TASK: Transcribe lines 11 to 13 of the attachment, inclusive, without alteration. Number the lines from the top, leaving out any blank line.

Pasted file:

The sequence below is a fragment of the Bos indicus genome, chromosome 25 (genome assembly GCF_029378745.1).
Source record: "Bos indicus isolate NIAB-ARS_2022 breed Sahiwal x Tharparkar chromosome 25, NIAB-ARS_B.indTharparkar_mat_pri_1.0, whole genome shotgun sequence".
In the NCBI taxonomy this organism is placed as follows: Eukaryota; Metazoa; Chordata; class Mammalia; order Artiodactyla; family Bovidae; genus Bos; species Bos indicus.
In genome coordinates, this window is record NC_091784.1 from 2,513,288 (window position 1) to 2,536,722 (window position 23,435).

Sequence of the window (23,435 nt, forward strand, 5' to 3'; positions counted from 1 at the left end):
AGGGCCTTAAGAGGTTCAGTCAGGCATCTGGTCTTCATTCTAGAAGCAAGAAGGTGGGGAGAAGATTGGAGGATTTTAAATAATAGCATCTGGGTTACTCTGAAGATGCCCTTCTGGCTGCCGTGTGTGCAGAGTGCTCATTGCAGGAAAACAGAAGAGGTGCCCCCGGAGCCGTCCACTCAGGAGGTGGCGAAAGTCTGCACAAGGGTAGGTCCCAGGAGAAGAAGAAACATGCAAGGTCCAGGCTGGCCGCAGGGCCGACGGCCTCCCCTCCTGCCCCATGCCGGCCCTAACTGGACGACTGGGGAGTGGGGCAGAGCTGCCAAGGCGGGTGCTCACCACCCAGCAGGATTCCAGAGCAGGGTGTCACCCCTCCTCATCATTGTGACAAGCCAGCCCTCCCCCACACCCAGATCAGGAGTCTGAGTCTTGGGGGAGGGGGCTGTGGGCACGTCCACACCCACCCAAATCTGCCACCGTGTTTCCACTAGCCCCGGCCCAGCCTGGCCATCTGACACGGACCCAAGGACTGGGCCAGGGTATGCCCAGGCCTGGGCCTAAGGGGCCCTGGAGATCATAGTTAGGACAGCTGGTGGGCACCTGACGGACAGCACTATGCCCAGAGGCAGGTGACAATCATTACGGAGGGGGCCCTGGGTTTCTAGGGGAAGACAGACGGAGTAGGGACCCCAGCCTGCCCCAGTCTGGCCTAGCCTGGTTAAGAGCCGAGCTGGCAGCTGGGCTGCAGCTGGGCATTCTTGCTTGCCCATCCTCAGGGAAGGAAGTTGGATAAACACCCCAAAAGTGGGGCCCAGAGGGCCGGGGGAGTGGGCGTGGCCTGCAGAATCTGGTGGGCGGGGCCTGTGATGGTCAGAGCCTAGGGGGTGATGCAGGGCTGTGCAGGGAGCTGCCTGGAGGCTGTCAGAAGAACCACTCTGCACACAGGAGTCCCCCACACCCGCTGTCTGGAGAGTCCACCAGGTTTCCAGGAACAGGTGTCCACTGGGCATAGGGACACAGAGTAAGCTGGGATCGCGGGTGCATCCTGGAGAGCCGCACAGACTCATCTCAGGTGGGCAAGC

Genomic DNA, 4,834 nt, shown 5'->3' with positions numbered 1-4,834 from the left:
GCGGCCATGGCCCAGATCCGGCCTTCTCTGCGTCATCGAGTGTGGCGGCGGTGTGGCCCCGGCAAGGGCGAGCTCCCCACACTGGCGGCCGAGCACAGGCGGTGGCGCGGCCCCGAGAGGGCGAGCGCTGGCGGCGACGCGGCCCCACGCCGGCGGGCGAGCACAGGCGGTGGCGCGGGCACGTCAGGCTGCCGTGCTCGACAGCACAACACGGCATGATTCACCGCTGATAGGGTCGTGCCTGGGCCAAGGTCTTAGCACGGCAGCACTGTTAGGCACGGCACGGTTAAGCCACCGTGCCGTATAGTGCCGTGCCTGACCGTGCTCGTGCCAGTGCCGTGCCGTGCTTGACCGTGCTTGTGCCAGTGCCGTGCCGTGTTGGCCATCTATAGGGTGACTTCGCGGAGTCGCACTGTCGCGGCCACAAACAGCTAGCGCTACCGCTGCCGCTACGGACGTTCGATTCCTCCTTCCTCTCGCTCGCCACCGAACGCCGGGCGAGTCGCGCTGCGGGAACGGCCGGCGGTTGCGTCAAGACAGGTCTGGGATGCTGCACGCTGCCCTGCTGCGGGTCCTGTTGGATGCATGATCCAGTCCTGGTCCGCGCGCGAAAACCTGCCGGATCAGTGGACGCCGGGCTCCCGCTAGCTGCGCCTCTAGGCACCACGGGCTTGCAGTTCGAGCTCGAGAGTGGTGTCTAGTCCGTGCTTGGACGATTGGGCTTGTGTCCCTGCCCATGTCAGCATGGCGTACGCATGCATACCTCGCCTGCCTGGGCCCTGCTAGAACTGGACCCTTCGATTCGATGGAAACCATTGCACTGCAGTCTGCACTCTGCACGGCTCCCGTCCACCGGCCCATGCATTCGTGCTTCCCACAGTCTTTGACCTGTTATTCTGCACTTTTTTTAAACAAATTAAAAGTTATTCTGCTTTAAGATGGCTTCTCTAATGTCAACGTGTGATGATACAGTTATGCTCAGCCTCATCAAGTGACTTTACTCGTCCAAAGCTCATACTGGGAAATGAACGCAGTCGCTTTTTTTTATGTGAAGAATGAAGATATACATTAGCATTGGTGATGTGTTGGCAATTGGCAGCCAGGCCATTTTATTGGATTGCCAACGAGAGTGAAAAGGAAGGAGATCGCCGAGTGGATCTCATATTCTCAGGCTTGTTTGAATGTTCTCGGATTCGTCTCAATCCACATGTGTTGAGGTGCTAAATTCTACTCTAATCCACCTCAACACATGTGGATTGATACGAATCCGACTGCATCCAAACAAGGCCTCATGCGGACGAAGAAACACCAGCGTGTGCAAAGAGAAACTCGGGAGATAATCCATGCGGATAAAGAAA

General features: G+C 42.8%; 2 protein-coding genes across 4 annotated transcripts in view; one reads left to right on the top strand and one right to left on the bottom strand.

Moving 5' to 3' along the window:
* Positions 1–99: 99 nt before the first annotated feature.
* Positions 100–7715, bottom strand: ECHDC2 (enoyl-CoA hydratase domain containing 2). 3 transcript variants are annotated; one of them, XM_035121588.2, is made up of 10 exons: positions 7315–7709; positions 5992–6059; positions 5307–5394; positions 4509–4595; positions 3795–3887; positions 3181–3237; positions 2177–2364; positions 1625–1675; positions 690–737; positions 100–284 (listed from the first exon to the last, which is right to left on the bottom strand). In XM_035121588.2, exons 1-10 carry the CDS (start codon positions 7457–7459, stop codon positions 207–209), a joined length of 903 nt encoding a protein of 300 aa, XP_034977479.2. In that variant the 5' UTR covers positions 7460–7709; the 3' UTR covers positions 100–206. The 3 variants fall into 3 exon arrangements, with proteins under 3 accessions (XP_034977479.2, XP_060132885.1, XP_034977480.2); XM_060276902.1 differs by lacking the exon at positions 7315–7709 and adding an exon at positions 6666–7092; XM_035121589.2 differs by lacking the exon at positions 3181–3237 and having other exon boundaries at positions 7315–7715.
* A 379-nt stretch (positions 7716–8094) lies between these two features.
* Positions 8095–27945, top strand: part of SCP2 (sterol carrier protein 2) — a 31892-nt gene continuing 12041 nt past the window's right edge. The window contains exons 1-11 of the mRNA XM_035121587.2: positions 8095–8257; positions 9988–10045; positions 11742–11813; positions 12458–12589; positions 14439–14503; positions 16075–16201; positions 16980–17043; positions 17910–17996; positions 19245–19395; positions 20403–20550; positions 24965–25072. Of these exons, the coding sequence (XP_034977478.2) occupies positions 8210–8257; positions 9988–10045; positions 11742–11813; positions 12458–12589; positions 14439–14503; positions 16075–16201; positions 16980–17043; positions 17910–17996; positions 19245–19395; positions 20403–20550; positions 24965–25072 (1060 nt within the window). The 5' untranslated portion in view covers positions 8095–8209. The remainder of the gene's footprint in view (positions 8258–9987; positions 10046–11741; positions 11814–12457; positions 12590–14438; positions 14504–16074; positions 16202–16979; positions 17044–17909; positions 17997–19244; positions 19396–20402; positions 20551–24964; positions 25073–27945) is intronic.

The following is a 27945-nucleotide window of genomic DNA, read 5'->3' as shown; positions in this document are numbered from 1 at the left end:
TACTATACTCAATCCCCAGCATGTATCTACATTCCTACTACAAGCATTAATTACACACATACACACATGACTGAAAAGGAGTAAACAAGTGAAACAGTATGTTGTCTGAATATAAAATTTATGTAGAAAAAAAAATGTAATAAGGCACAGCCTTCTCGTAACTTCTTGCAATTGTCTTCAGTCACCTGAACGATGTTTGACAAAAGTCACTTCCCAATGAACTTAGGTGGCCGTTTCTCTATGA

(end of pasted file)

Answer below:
* Positions 1–99: 99 nt before the first annotated feature.
* Positions 100–7715, bottom strand: ECHDC2 (enoyl-CoA hydratase domain containing 2). 3 transcript variants are annotated; one of them, XM_035121588.2, is made up of 10 exons: positions 7315–7709; positions 5992–6059; positions 5307–5394; positions 4509–4595; positions 3795–3887; positions 3181–3237; positions 2177–2364; positions 1625–1675; positions 690–737; positions 100–284 (listed from the first exon to the last, which is right to left on the bottom strand). In XM_035121588.2, exons 1-10 carry the CDS (start codon positions 7457–7459, stop codon positions 207–209), a joined length of 903 nt encoding a protein of 300 aa, XP_034977479.2. In that variant the 5' UTR covers positions 7460–7709; the 3' UTR covers positions 100–206. The 3 variants fall into 3 exon arrangements, with proteins under 3 accessions (XP_034977479.2, XP_060132885.1, XP_034977480.2); XM_060276902.1 differs by lacking the exon at positions 7315–7709 and adding an exon at positions 6666–7092; XM_035121589.2 differs by lacking the exon at positions 3181–3237 and having other exon boundaries at positions 7315–7715.
* A 379-nt stretch (positions 7716–8094) lies between these two features.